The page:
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0 comments | June 14, 2007 | 9:39 AM | posted by Ryan

The U.S. Supreme Court said HB 2079’s changes to .760 did not affect its decision, nor the applicability of the ruling in Washington state. Scalia wrote that injuries occurred under the old law, that the old law was constitutional, and the WEA should still be subject to the fines for intentionally violating the law.

“Washington has since amended §760 to codify a narrower interpretation of ‘use’ of agency-shop fees than the interpretation adopted below by the state trial court that passed on that question. … As respondent concedes, however, id., at 3, these cases are not moot. … [I]t still matters whether the Supreme Court of Washington was correct to hold that that version was inconsistent with the First Amendment. Our analysis of whether §760’s affirmative-authorization requirement violates the constitutional rights of respondent is not affected by the amendment….” (Supreme Court ruling, page 3)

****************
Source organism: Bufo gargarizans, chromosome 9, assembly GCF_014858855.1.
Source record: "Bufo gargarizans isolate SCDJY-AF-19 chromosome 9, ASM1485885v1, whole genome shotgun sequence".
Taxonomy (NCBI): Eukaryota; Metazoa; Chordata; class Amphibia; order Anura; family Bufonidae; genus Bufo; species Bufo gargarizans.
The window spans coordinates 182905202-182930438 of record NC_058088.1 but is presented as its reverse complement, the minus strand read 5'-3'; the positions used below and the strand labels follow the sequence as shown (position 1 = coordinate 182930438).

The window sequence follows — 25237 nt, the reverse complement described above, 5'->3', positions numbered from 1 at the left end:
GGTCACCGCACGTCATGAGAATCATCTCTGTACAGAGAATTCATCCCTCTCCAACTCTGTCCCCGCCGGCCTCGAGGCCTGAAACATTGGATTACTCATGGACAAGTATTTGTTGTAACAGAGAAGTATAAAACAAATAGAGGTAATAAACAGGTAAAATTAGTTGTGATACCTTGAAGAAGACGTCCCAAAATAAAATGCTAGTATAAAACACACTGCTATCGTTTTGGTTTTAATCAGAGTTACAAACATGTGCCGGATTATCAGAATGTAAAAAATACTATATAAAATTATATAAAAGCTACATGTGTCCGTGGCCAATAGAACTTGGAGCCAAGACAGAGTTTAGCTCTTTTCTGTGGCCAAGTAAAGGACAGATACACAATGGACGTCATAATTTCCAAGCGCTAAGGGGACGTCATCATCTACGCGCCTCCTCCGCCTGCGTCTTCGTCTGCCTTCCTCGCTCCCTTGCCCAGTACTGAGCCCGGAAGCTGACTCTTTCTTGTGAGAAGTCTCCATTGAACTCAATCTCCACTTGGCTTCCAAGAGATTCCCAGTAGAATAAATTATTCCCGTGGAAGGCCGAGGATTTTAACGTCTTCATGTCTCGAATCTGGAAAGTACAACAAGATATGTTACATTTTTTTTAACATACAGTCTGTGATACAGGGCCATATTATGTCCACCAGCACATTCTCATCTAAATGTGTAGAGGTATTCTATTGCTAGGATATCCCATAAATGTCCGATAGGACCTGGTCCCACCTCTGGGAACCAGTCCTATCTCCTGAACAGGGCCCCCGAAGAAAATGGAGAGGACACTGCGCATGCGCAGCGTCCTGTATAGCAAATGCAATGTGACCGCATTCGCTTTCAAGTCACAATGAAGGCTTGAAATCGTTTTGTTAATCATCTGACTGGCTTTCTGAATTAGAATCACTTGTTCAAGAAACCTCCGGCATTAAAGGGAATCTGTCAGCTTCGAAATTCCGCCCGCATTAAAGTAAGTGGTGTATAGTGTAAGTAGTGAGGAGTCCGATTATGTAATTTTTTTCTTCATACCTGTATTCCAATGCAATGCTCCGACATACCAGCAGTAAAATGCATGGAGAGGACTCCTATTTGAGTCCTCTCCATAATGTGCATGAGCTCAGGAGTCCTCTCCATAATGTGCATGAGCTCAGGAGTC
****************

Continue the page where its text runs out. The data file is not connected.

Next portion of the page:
The U.S. Supreme Court remanded the decision back down to the trial court for implementation. When the lower court re-imposes its earlier judgment, it will have to determine how HB 2079’s changes should be applied.

As we said before, HB 2079 merely ensured that .760 stays embroiled in litigation. Attorney General Rob McKenna (AG) fully expects this to happen also. When legislators were considering changing the law, the AG wrote a letter listing the reasons why he believes the law may be unconstitutional and eventually struck down (the court ruled in Street and Abood that the accounting procedure HB 2079 implements is unconstitutional).

If a court eventually strikes HB 2079’s changes to .760, the law will revert back to its original form and the injunction, which gave detailed instructions on how the WEA was to comply with the law, will be in effect.

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